Zero Hedge — It was almost exactly one year ago, on October 26, 2014, when the ECB concluded its latest European Stress Test. As had been pre-leaked, some 25 banks failed it, although the central bank promptly added that just €9.5 billion in net capital shortfall had been identified. What was more surprising is that to the ECB, the Greek banks – Alpha Bank, Eurobank Ergasias, National Bank of Greece, and PiraeusBank had entered Schrodinger bailout territory: they had both failed and passed the test at the same time. To wit:
These banks have a shortfall on a static balance sheet projection, but will have dynamic balance sheet projections (which have been performed alongside the static balance sheet assessment as restructuring plans were agreed with DG-COMP after 1 January 2014) taken into account in determining their final capital requirements. Under the dynamic balance sheet assumption, these banks have no or practically no shortfall taking into account net capital already raised.
Got that? According to the ECB, last October Greek banks may have failed the stress test, but under “dynamic conditions” they passed it. What this meant was unclear at the time, although as we explained this was nothing more than an attempt to boost confidence in Europe’s banking sector. This was the key quote from the ECB’s Vítor Constâncio: “This unprecedented in-depth review of the largest banks’ positions will boost public confidence in the banking sector. By identifying problems and risks, it will help repair balance sheets and make the banks more resilient and robust. This should facilitate more lending in Europe, which will help economic growth.”
Eight months later when it became very clear what the ECB meant in practical terms, when the entire Greek financial system found itself in cardiac arrest as a result of increasing hostilities between the Greek government which was on the verge of severing its ties with Europe and an ECB backstop, and only €90 billion in Emergency Liquidity Assistance from the ECB – which also was this close from being withdrawn forcing Greece to implement draconian capital controls – prevent the total collapse of the Greek financial system which now, it is clear to everyone, has become a hostage of European “goodwill.”
Fast forward to today, when the ECB repeated its annual exercise in confidence-boosting futility, when it released the results of its latest stress test focusing on Greek banks, i.e., the “AGGREGATE REPORT ON THE GREEK COMPREHENSIVE ASSESSMENT 2015”
This is what the ECB said in its executive summary:
The exercise is based on updated macroeconomic data and scenarios that reflect the changed market environment in Greece and has resulted in aggregate AQR-adjustments of €9.2 billion to participating banks’ asset carrying value. Overall, the assessment has identified capital needs totalling, post AQR, €4.4 billion in the base scenario and €14.4 billion in the adverse scenario.
Covering the shortfalls by raising capital would then result in the creation of prudential buffers in the four Greek banks, which will facilitate their capacity to address potential adverse macroeconomic shocks in the short and medium term and their capacity to improve the resilience of their balance sheet, keeping an adequate level of solvency.
Banks have to propose remedial actions (capital plans) in order to cover the entire shortfall (€14.4 billion), out of which a minimum of € 4.4 billion (corresponding to the AQR plus baseline shortfall) is expected to be covered by private means.
The tabulated capital shortfall results for the same 4 banks which a year ago “dynamically” passed the ECB’s “stress test” with flying colors, but failed it in every possible way this time around, were as follows:
Greece’s four main banks must raise 14.4 billion euros ($15.9 billion) in fresh capital, after a review by the European Central Bank, as investors and taxpayers face the cost of repairing the damage resulting from six months of wrangling between the country’s government and its creditors.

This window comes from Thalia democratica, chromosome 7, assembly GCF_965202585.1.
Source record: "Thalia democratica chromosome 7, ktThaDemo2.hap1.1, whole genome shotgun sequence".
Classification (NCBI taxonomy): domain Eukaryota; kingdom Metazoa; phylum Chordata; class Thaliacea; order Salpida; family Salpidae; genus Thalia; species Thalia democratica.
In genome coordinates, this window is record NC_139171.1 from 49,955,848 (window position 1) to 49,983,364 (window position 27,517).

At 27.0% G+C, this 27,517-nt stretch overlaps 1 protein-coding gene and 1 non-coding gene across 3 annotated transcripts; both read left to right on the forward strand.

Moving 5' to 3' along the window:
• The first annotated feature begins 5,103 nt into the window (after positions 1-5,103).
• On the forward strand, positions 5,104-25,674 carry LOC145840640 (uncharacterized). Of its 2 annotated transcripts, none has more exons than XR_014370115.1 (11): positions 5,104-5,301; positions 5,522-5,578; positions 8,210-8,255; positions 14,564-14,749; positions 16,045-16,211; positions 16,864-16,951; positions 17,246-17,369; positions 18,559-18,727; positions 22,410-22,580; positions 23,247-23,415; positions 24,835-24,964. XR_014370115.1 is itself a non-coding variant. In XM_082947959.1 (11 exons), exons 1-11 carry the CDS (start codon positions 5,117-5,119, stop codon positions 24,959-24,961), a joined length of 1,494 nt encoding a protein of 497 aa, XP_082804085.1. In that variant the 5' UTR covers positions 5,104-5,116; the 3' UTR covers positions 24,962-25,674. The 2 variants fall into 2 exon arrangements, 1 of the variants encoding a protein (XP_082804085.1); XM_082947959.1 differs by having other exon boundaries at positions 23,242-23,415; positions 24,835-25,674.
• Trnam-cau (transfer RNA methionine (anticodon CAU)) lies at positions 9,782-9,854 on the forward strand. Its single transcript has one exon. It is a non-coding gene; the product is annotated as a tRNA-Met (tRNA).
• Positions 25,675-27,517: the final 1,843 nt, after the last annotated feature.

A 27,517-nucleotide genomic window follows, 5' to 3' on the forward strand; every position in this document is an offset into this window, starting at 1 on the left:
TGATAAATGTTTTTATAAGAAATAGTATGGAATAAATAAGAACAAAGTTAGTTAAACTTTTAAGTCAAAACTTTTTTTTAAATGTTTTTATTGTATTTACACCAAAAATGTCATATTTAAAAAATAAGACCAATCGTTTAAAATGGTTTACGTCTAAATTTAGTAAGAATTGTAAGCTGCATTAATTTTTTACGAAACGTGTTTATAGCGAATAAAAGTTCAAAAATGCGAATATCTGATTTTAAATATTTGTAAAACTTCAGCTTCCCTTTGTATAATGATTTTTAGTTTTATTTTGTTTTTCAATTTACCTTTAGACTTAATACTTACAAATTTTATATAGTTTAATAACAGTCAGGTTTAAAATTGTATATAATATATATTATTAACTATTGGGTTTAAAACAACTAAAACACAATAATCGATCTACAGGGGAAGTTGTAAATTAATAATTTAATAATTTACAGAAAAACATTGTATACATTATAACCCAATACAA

The asset-quality review resulted in valuation adjustments of 9.2 billion euros at National Bank of Greece SA, Piraeus Bank SA, Eurobank Ergasias SA and Alpha Bank AE, the Frankfurt-based ECB said in a statement Saturday. In the stress tests, the banks’ capital gap amounted to 14.4 billion euros under a simulated crisis, and 4.4 billion euros under the baseline scenario. The four banks will have to submit recapitalization plans to the ECB’s supervisory arm by Nov. 6.
National Bank of Greece, the country’s biggest bank by assets, has a total capital shortfall of 4.6 billion euros, of which 1.6 billion euros arises from the baseline scenario. Piraeus has the biggest shortfall of all the lenders, having to raise 2.2 billion euros under the baseline scenario, and 4.9 billion euros in total. Alpha Bank only needs to raise 263 million euros under the baseline scenario, of a total shortfall of 2.7 billion euros. Eurobank has the lowest aggregate shortfall, totaling 2.2 billion euros, of which 339 million euros corresponds to the baseline scenario.
There was no commentary on the “odd” twist how in the span of one year, the same banks which last October were deemed stable and “dynamically” not needing any bailouts, not only had to implement capital controls to avoid a terminal deposit outflow, but now need to raise at least €14 billion.
None of this contradictory confusion is surprising, and neither was the reason for today’s stress test: it is just the latest desperate attempt to restore confidence in a country’s banking sector, a country which still has and will have capital controls for a long time, and to give depositors the confidence that keeping their cash with the local insolvent banks is safe.
The European Commission said in a statement that it is “encouraged” by the results, while Eurobank said that it targets maximum participation of high quality private funds in its capital increase. Alpha Bank said in a filing to the stock exchange that the result “demonstrates resilience,” despite “higher hurdle rates and the repayment of 940 million euros of state preference shares in 2014, which further improved the quality of capital.”
As Reuters further writes, today’s result was merely another optical exercise in putting lipstick on the Greek bank pig:
The fact, however, that the declared capital hole is smaller than the 25 billion euros earmarked to help banks in the country’s bailout may encourage investors such as hedge funds to buy shares.
Germany’s Deputy Finance Minister Jens Spahn said attracting investors would reduce the support needed from the euro zone’s rescue scheme, the European Stability Mechanism.